Quote Originally Posted by puketronic View Post
And if it matters this is a DR Summicron and a Contax RF Sonnar (not the new ZM one).
It does rather the abberations and the contrast are different.

The abberations for the contax lens would differ between the pre WWII, post WWII and late production CZ Contax lens, as the glass catalogue has new glass and withdrawn glass(, for quarantine). The later lenses would be better off axis, a little or a lot depending on the glasses selected for the recomputations.

But if you are not using Pan F on a clamp, set into a 1m block of concrete you might not detect any difference other than at wide apertures.

The Contax lens will be lower contrast then the ZM cause of the multi coating (if you were using colour the mid tones and shadows would be more pastelled) in mono the contrast will be lower cause the shadows will be filled in. The pastel and the fill in are dependent on the contrast of the sceane, a high contrast sceane has most compensation.

The Summicron double Gauss style design offers more degrees of freedom for correction and was computed of a 56-57 glass catalogue, so is very well corrected, (by comparison) but it has more air to glass surfaces (compared to the CZ triplet), so is lower contrast, more pastel and more shadow fill in.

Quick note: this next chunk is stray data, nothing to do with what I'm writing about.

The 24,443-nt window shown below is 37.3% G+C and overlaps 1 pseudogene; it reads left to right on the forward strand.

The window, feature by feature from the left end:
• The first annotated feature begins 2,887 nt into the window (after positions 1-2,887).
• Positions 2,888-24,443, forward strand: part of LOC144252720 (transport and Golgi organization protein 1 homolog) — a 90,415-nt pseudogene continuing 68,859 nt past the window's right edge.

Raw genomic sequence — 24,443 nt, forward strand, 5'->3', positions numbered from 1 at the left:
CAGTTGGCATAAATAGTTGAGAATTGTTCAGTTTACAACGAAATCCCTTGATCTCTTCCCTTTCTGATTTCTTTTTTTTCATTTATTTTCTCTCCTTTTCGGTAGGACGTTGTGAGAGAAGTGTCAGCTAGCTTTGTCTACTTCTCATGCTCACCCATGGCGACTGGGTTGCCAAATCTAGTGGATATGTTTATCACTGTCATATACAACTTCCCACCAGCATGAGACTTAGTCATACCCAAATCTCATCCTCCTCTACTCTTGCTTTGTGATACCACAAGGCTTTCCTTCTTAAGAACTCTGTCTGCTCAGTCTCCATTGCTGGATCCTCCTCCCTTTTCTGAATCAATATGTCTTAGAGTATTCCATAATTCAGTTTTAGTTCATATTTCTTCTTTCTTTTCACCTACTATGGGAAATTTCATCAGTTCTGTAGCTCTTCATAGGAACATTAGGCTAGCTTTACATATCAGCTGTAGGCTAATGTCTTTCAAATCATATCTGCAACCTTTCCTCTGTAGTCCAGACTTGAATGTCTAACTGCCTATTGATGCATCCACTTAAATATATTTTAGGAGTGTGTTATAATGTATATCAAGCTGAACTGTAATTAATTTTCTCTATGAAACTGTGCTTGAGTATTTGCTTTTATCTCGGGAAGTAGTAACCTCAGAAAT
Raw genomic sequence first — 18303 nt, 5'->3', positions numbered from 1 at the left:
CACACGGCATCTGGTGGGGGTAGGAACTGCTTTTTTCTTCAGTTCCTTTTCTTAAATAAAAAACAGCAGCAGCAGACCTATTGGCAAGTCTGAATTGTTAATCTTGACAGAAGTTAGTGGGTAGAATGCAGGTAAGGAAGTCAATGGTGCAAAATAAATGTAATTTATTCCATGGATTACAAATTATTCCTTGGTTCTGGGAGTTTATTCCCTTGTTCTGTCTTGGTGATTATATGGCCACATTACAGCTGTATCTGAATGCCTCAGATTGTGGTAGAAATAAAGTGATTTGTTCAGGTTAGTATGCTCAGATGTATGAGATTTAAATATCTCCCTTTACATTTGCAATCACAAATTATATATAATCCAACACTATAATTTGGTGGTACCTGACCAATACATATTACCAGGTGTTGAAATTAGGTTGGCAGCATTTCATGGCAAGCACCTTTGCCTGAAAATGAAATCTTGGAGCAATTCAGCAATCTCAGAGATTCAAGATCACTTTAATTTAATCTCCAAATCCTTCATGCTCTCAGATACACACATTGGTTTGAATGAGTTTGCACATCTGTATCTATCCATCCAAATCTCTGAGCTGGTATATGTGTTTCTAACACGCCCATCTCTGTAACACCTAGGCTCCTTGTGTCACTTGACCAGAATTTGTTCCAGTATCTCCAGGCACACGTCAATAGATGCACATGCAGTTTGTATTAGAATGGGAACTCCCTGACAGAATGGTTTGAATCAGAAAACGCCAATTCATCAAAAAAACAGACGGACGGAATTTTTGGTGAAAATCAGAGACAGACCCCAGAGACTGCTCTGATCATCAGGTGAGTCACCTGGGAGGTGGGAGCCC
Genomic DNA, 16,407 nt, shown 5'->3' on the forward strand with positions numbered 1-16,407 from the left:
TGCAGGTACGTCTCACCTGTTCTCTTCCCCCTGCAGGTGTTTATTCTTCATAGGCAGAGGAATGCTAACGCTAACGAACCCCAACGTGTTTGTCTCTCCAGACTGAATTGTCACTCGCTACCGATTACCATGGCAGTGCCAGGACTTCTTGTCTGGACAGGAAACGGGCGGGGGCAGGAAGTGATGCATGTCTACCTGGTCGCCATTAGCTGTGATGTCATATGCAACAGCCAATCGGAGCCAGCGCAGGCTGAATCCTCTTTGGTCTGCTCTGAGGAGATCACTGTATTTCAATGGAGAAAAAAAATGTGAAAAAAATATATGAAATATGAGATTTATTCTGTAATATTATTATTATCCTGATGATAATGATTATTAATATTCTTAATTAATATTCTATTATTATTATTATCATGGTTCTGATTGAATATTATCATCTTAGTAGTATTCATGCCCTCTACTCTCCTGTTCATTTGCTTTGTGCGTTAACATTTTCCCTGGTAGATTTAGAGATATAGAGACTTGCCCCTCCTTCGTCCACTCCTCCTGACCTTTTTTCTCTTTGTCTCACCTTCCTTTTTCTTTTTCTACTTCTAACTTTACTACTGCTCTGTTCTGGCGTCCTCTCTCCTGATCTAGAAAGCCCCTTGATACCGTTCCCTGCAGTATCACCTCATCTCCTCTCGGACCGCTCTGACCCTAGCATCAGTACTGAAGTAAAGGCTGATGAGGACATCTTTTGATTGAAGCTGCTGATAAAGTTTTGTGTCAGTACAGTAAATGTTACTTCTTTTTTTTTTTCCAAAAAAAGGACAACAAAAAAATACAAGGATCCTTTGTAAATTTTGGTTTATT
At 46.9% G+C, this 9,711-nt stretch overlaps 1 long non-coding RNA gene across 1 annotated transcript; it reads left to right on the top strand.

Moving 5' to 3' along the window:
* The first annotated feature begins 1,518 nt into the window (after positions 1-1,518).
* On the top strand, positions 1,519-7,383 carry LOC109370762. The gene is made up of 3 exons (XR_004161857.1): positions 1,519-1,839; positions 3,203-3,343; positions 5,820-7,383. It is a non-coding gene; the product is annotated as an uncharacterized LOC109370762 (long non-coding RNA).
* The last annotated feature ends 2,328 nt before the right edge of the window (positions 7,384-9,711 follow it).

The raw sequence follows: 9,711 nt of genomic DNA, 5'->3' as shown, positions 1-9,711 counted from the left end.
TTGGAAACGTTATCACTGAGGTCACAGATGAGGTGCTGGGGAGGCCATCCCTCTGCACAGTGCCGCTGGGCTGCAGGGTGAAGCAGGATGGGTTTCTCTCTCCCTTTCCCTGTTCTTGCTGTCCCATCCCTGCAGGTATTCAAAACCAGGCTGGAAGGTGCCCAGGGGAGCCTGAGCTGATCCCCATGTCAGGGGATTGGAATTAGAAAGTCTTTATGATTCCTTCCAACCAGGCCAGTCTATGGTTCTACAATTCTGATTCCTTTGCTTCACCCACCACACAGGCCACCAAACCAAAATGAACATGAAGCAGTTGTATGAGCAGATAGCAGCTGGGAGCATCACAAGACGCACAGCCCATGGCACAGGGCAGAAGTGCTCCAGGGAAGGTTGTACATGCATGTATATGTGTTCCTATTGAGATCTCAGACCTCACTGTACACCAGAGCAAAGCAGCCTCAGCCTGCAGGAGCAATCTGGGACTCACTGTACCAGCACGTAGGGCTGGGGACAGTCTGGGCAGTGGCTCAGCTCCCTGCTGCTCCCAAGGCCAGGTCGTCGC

The adaptive contrast is not a big secret Cosina offered the 40mm /1.4 M lens in single or multi coated and did a short run of the SC (as they thought) for the Ja home market (mnochrome people) , the short run was snapped up so they made lots of batches in SC and later also offered the 35mm /1.4 in SC and MC...

I normally do a day shoot from large GBag three or four bodies with three of four lenses, cause I can only carry one set, all the lenses either SC or MC dependent on the weather forcast ikons for sunny or overcast, note MC for overcast. The SC lenses are from 60s. the MC from this decade, the abberation (correction) differences are irrelevant cause I am shooting quickly and get a lot of blurrr...

Keep the most ergonomic oldster bye a modern one.

Noel